Wednesday, September 12, 2012

"Mom, what is church?"

I overheard a three year-old ask his mom "What is church?"

Our church rents out the meetinghouse weekdays to a pre-school. It's been great this last week seeing the kids flood in at 9 a.m. and, for a second shift, at 1 p.m. I've tried to strike up conversation with a few of the moms and an encouraging number of dads dropping off their kids, but I haven't met with much luck. In these first few days I think they're fairly preoccupied with how their child is adjusting to preschool (and perhaps--appropriate to context--praying that there won't be a meltdown in the foyer).

As I eavesdropped on a momma-child conversation this morning, I could almost predict word-for-word how she would respond to the toddler's question:

"Church is a place we go to learn about God."

I think this mom threw in the fact that we go to church on Sundays.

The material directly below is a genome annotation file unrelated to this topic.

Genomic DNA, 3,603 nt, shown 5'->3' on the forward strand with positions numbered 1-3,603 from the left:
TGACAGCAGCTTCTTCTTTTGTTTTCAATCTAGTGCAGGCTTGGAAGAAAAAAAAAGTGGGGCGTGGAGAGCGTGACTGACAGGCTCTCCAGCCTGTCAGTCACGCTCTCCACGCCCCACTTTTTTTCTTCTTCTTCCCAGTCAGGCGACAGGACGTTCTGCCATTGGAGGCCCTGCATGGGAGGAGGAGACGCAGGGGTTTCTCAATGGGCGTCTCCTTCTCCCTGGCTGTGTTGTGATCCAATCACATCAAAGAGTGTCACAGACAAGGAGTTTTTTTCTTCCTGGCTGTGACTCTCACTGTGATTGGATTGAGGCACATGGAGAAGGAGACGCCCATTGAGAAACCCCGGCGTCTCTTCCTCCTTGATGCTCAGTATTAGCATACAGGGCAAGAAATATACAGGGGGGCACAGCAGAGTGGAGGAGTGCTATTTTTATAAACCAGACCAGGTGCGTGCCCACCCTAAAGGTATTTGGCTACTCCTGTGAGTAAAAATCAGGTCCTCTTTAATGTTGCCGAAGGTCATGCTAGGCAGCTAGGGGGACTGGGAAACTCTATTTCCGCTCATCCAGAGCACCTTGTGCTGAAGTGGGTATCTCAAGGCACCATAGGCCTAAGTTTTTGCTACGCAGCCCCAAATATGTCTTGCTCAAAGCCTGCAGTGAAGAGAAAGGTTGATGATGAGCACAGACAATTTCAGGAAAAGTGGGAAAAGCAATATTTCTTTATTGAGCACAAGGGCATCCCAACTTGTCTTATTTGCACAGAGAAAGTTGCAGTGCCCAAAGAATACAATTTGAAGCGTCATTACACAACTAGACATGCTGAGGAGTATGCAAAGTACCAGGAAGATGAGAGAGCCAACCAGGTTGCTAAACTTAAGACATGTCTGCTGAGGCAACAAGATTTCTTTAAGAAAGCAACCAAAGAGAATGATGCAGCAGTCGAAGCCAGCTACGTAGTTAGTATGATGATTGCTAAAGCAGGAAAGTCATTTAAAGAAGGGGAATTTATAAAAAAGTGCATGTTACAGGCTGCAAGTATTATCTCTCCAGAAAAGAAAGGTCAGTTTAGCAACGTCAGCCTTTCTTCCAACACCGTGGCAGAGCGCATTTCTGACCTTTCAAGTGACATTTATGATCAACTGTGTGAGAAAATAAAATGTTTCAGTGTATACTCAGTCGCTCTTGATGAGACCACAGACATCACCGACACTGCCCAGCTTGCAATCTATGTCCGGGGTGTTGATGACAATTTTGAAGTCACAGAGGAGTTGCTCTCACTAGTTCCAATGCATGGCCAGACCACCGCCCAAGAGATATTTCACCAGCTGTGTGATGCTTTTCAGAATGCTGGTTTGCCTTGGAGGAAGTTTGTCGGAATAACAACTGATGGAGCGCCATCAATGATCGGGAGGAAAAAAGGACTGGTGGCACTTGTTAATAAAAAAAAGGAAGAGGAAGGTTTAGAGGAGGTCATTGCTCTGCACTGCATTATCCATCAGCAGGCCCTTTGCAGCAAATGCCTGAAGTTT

On the one hand, this all too common answer is just that: all too common. Church is 1) reduced to a building/space we go to, and 2) its mission paired down to education. Missional sisters and brothers, I think you'll agree with me that church is not somewhere we go but something we are. And we are a heck of lot more than just our educable intellects.

But, on the other hand, this mom may have nailed it. I was praying through the BCP Morning Prayer Service today, and it caught my attention that the BCP refers to the Old and New Testament readings as "Lessons" (with capitalization there and in all sort of other unnecessary places). When I read that phrase today, my mind's reflex was to ask "What's the lesson I should get of this?"--perhaps in the same way my childhood story Bible story books always ended with a moral.

Church, to some extent, is the space and the people that train our hearts to ponder about the morals, the lessons, the "go and do likewise" dimension of Scripture and our workaday lives. I remember reading Mike Frost in The Road to Missional (my review here) describe a parent-friend who trained his kids to pick out moments of shalom and "broken shalom" at bedtime each day. We could say in other words that they were looking for the lesson, the moral of each day. And as Jamie Smith reminds us, our habits, especially our habits in community, work to train our hearts and desires.

So maybe church really is "where we learn about God."

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